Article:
•  Foreign students under the age of 18 are required to appoint a legal guardian who will oversee their well-being while studying in Canada. The legal guardian must be a Canadian citizen and over the age of 18. If the student does not know someone whom they can appoint, there are organizations that offer this type of service.

DID YOU KNOW?

Many Canadian financial institutions waive service fees for foreign students 18 years and younger.

  1. Money Matters
  • Research if your bank has local branches throughout Canada. Banking with the same institution may expedite the transfer of funds and possibly reduce bank service charges. It is also recommended to inquire about the service charges applied on withdrawals from your debit account and credit card purchases from your home country.
  • Immediately after settling, it is important to visit a financial institution to set up an account and deposit your cash. To avoid carrying large sums of cash, apply for a debit card and order cheques.
  • Ask your financial institution about the process and account information needed to wire funds from a foreign bank to your account. Transferring funds between countries may take between seven to fourteen business days so ensure you have sufficient funds until your money arrives.
  • To avoid overspending or rapidly depleting your funds, it is imperative to create a monthly budget and abide by it! Below is a sample budget to plan essential and non-essential monthly expenses.
  1. Your Health is Your Wealth!
  •  Visit your physician, dentist and any other health professionals to ensure optimal health and to prevent emergencies abroad. Regardless of the foreign student’s health, obtain medical records of your immunization, medical condition, and if applicable, your eye glass prescription.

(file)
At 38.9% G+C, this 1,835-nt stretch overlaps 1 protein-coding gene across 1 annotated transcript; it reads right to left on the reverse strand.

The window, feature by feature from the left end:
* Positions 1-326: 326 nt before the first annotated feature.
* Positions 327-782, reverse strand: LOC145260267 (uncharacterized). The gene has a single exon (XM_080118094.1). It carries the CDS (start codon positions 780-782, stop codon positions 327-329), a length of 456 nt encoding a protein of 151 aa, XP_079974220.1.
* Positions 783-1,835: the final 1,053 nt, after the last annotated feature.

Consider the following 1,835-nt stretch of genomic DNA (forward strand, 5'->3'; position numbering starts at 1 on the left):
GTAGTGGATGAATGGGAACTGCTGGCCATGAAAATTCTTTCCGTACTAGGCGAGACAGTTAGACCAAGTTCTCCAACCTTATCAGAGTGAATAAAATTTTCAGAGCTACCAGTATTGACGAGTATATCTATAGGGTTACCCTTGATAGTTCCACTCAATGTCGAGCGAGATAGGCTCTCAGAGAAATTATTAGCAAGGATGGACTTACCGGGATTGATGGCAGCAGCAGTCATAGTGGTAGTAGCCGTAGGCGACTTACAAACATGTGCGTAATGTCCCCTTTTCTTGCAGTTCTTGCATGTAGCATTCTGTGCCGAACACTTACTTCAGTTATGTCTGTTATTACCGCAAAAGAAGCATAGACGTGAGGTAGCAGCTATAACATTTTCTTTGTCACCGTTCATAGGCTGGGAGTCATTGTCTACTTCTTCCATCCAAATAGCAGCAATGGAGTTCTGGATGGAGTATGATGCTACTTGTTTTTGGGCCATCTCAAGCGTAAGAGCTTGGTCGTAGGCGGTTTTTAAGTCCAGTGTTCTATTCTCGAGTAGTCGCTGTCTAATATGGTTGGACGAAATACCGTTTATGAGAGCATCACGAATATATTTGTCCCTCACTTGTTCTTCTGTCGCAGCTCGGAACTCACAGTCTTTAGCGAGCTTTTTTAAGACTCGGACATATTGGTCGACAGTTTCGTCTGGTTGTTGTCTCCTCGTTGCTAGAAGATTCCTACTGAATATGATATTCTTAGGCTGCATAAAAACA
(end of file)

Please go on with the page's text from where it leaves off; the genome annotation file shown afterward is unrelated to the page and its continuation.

•  If a medical condition pre-exists, inform your school, guardian, homestay, and anyone who comes in regular contact with you about your medical condition. The medical records should also be passed along to your new physician in Canada.
  •  Develop an emergency action plan appointing someone as the contact person in the event of a medical emergency.
  •  Purchase medical insurance as soon as you arrive in Canada because it can be costly to be treated in a Canadian hospital. Prior to purchasing medical insurance, speak to your school to see if medical insurance is included in your tuition.
  •  Always travel with a basic health kit that includes antidiarrheal medication, alcohol based hand gel, Band-Aids, thermometer, topical antibiotics and an ample supply of prescriptions taken regularly.
  •  Ensure all prescription medications are admissible or available in Canada. If the medication is not admissible or available, consult with the physician for alternatives.
  1. Packing
  • Consult with the airline company for the size and weight restrictions and the number of checked luggage allowed. If these limits are exceeded, this may result in paying a substantial surcharge.
  • Attach an identification tag with your contact information on all pieces of luggage and also include this information inside the luggage.
  • Pack two smaller suitcases rather than one large one, and equally divide clothing and other essentials so if one piece is lost, the second one may still be accessible.
  • Invest in a converter and an adapter with different types of plugs because your electronic devices may require different voltage and sockets.
  • Pack accordingly by familiarizing yourself with Canada’s weather, the region where you are staying and keep into consideration the change in season. Pack clothes that you can layer and remember to bring comfortable walking shoes.
  • Since foreign students are often transient, it is recommended to not over pack or buy too many items while studying abroad. They will need to transport these items each time they travel or move.